Overcoming Obstacles, by Rabbi Ari Rosenberg

The prophet Moses once stood up to the powerful Pharaoh, demanding, “Let my people go!”  (Exodus 7:16).  That’s the part of the story that stands out the most to us.  But my focus is on what Moses had to overcome, in order to confront the Pharaoh in such a manner.  Earlier, Moses pleads with God, “I get tongue-tied, why would the Pharaoh heed me?” (Exodus 6:30).  Moses even begged, “Please, O my Lord, I have never been good with words…I am slow of speech and I am slow of tongue (Exodus 4:10).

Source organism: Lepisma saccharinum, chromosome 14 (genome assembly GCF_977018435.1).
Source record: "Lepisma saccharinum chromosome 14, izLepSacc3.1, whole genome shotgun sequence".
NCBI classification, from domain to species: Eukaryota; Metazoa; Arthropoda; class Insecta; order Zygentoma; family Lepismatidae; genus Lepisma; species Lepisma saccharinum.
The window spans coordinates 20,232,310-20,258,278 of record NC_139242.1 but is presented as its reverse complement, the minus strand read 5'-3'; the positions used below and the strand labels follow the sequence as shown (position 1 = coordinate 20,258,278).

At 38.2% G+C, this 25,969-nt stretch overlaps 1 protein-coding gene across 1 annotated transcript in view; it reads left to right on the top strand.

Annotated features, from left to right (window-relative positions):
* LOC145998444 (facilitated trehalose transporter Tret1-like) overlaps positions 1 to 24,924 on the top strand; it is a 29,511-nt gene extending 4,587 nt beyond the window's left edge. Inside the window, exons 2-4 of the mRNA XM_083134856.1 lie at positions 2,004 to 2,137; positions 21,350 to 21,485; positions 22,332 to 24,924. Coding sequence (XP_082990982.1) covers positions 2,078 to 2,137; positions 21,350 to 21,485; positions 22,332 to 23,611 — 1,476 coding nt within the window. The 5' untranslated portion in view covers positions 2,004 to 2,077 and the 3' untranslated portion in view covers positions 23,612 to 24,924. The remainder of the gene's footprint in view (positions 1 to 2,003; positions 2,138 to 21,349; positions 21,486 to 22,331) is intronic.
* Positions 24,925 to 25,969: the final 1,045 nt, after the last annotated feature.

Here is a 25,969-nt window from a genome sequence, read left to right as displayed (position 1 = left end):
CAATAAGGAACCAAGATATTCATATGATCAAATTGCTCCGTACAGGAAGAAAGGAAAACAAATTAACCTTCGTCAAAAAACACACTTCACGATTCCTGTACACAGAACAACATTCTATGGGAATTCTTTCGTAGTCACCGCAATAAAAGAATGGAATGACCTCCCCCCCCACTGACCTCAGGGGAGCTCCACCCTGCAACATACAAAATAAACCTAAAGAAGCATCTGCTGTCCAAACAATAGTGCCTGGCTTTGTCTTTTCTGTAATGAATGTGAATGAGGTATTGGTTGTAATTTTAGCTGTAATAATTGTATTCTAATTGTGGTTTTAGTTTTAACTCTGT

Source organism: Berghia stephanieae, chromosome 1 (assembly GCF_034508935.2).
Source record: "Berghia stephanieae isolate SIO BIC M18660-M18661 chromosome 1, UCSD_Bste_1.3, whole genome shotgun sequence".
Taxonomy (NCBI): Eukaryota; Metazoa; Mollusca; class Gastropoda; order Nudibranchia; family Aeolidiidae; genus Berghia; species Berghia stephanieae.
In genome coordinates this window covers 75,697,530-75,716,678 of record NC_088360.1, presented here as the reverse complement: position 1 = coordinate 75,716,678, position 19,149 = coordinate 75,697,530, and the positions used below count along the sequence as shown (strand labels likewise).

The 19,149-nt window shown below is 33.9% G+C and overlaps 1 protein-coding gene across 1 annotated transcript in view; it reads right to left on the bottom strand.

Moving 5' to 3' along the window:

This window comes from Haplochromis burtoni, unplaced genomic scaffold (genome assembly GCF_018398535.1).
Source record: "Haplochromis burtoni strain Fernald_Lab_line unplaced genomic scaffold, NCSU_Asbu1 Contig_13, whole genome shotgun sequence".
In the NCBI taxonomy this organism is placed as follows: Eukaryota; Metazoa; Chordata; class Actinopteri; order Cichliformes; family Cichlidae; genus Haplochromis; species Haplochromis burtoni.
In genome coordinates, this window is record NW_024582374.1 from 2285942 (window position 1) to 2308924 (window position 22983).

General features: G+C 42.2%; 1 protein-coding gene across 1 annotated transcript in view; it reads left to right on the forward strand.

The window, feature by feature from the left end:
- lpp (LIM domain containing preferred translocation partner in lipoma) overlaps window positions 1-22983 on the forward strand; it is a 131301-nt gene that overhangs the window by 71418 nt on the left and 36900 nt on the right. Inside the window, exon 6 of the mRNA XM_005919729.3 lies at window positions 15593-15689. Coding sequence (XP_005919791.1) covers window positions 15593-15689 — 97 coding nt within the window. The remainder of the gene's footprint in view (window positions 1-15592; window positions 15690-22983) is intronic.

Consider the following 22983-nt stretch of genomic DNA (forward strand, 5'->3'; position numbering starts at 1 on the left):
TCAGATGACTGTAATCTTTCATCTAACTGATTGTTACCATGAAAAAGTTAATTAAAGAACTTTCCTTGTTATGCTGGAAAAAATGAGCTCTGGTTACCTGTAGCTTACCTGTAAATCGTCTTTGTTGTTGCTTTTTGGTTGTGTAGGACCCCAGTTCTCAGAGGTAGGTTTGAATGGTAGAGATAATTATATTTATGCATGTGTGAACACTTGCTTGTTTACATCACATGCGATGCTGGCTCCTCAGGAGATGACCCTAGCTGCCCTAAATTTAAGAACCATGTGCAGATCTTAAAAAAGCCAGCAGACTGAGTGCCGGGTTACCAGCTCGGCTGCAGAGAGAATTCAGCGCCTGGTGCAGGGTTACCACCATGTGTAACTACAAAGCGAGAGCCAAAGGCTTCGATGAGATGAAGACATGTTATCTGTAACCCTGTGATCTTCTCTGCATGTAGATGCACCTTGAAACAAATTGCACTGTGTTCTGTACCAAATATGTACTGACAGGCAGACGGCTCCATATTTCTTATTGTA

These passages have led many Torah Commentators to believe that Moses had a Speech Impediment.  The 11th Century French Commentator, Rashi, stated in no uncertain terms that he believed Moses was a stutterer.  Rashi’s grandson, the Rashbam, was of the opinion that the difficulty that Moses had, was not disfluency, per se, but rather an inability to be fluent in Egyptian, considering how long he had been away from “home”.  The Rashbam’s Spanish contemporary, Abraham Ibn Ezra, however, held with Rashi, that Moses had difficulty speaking in any language. There is, in fact, an interesting theory that Moses stuttered or stammered or something of the like.  According to legend, baby Moses, growing up in the palace of the Pharaoh, often used to grab Pharaoh’s crown and place it on his own head.  Court viziers prophesized that Moses would one day grow up to usurp all of the Pharaoh’s power.  Some urged the Pharaoh to kill the young Moses, not unlike the way the Sicilian Don Ciccio attempts to kill a young Vito Corleone, in The Godfather.  According to Midrash, the Midian Priest Jethro, who would later become the father-in-law of Moses, persuades the Pharaoh to put young Moses to a test.  A piece of gold and a burning coal are held out to baby Moses, in the belief that if Moses has an understanding of his destiny, then he will “go for the gold”; and if not, “the burning ember”. As a parent, I find the test barbaric, but Pharoah goes for it and baby Moses is put to the test.  He is about to grab the gold, when the angel Gabriel intervenes, unbeknownst to anyone else, to save the life of baby Moses, by shoving his hand towards the burning coal, “so that Moses not only seized the coal, but also put the hand with the coal into his mouth, and burned his tongue.”  So the story goes, “thus Moses became slow of speech and slow of tongue.” Why all this interest in a young Moses with a speech impediment, overcoming obstacles, to exceed expectations, and reach his fullest potential?  If you had not met my son Ezra, who suffers from a speech impediment, you probably would have no idea that I once suffered from a stutter so severe, there were discussions about whether I would ever be able to chant Torah, or even read in English at my Bar Mitzvah.  In my experience, I have yet to meet anyone in the world with a speech impediment more extreme than I had as a child.  My parents remember when I would place my hands on my cheeks as though I could literally force the words out.  It was not uncommon for me to stutter upon every syllable of every word in every sentence. I remember it well.  The words would be in my head.  In fact, the following sentences and paragraphs would be there as well, bottlenecked like Friday traffic on the George Washington Bridge.  Years later, when I was an English major at Rutgers College, I wrote an essay likening my stutter to a film projector in which the image has just melted, and the tape is streaming to a point beyond which it simply cannot pass, while the other side is left flapping in an endless loop. As a young child, when it was most extreme, I learned to live with it.  I taught myself coping mechanisms to help me communicate.  I found that if I could relax myself by taking a deep breath, that could go a long way.  I learned to try to talk more slowly, or better yet, to vary the speed.  If I could convert the syntax of a sentence from active to passive, sometimes that would do the trick.  If I could come up with a different word to convey the same meaning, that could sometimes trick my body into cooperating with my brain. I once heard a story about a boy who stuttered every day of his life until one day he took a class in Spanish.  He discovered that when he translated his thoughts into Spanish, he could speak them without stuttering.  Would you believe that boy majored in Spanish when he went to college, moved to Spain, and never stuttered another day in his life!  That could have been me, only I was terrible in Spanish.  However, I did find that I stuttered less in Hebrew. As a child, I loved Hebrew School.  In public school, I was short.  In Hebrew School, I was tall.  In public school, I might be picked last for kick ball.  In Hebrew school, they considered me an athlete.  In public school, I was an awkward ethnic looking kid with curly hair.  In Hebrew School, I was a good looking Jew. In public school, I could barely get a word out.  In Hebrew School, I was like a Hebrew Jedi Master.  Surely, my positive experience in Hebrew School, helped me to overcome the unlikeliness that someone with such difficulty speaking would ultimately become a public speaker by profession. People often ask me how I overcame my difficulty speaking.  I had speech therapists, but the fact of the matter is that they weren’t very helpful to me at the time.  They could teach me the tools that would help me have more control over my ability to communicate.  However, the overriding issue I had was psychological.  The more anxiety I had about my speech, the less effective the tools.  I liked my therapists, and had a nice rapport with each one of them.  But every time I was pulled out of the classroom to see them I felt more alienated and isolated from my peers, increasing my anxiety, and exacerbating my disfluency. In all honesty, I lost my stutter, when I became comfortable in my own skin, confident that I too must serve a purpose in this world, and comforted by the fact that all people are created in the image of God, and so certainly there couldn’t be anything inherently wrong with me.  In fact, I was just fine.  Chanting Torah on my Bar Mitzvah didn’t take quite the same courage it took Moses to proclaim “Let my people go!” to the Pharaoh, and to the world.  However, my Bar Mitzvah was a remarkable achievement for someone like me, and it played no small part in helping me become who I am today.   I was inspired to write this for a sermon I delivered this past week after reading the donthideitflauntit.com blog of Meg Zucker, who defines herself as a wife, mother to three children, lawyer, and woman who happened to be born with ectrodactyly. Although Meg may have seemingly had the misfortune of being born with only one finger on each hand, and only one toe on each foot, she was endowed with the good fortune of a perfectly healthy heart, the warmth of a kind soul, and the positive can-do entrepreneurial spirit of success.  In reflecting on her life, Meg says “My life’s blessing is the following:  I have a distinctive insight into how each and every one of us (and our children) have traits that make us unique and different.”  She notes that some of us must wear our differences on our sleeves, while others can try to bury them. Moses could not bury his differences.  He would have been considered a Hebrew in the eyes of the Egyptians, an Egyptian in the eyes of the Hebrews, and perhaps an outcast in the eyes of some who lacked the discernment to overlook his speech challenges.  However, we must admire Moses, for overcoming all of those challenges, for having confidence in his purpose in this world, and for rising above ignorance and injustice, to reach his fullest potential as an individual, and to lead our ancestors to freedom.  Today, hardly anyone remembers Moses for his speech impediment.  He is defined, instead by his accomplishments.  So may we be inclusive and compassionate in the way we view others, and so may we rise above the obstacles we face, to find our own inner purpose, and our hidden voice.